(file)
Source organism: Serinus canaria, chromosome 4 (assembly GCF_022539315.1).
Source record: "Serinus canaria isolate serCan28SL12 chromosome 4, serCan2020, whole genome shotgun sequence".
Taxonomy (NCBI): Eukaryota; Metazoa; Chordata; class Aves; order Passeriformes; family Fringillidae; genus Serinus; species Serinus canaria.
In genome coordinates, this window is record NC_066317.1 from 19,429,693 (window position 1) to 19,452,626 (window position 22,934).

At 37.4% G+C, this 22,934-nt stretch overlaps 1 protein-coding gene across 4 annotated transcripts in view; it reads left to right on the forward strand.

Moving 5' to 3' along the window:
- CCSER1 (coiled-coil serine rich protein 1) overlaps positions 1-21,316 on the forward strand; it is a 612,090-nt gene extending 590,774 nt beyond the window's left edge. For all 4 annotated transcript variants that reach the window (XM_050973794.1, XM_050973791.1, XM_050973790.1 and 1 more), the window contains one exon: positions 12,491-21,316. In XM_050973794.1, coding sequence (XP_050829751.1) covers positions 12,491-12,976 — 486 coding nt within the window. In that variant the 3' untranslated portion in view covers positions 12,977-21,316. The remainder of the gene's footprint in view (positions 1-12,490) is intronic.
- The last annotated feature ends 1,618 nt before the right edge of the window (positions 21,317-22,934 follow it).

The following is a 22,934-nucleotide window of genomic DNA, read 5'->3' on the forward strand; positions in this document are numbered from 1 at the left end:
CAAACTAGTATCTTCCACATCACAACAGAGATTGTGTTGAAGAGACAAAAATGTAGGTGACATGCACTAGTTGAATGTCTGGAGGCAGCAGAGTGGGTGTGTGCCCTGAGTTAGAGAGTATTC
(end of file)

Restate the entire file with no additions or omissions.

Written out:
Source organism: Serinus canaria, chromosome 4 (assembly GCF_022539315.1).
Source record: "Serinus canaria isolate serCan28SL12 chromosome 4, serCan2020, whole genome shotgun sequence".
Taxonomy (NCBI): Eukaryota; Metazoa; Chordata; class Aves; order Passeriformes; family Fringillidae; genus Serinus; species Serinus canaria.
In genome coordinates, this window is record NC_066317.1 from 19,429,693 (window position 1) to 19,452,626 (window position 22,934).

At 37.4% G+C, this 22,934-nt stretch overlaps 1 protein-coding gene across 4 annotated transcripts in view; it reads left to right on the forward strand.

Moving 5' to 3' along the window:
- CCSER1 (coiled-coil serine rich protein 1) overlaps positions 1-21,316 on the forward strand; it is a 612,090-nt gene extending 590,774 nt beyond the window's left edge. For all 4 annotated transcript variants that reach the window (XM_050973794.1, XM_050973791.1, XM_050973790.1 and 1 more), the window contains one exon: positions 12,491-21,316. In XM_050973794.1, coding sequence (XP_050829751.1) covers positions 12,491-12,976 — 486 coding nt within the window. In that variant the 3' untranslated portion in view covers positions 12,977-21,316. The remainder of the gene's footprint in view (positions 1-12,490) is intronic.
- The last annotated feature ends 1,618 nt before the right edge of the window (positions 21,317-22,934 follow it).

The following is a 22,934-nucleotide window of genomic DNA, read 5'->3' on the forward strand; positions in this document are numbered from 1 at the left end:
CAAACTAGTATCTTCCACATCACAACAGAGATTGTGTTGAAGAGACAAAAATGTAGGTGACATGCACTAGTTGAATGTCTGGAGGCAGCAGAGTGGGTGTGTGCCCTGAGTTAGAGAGTATTC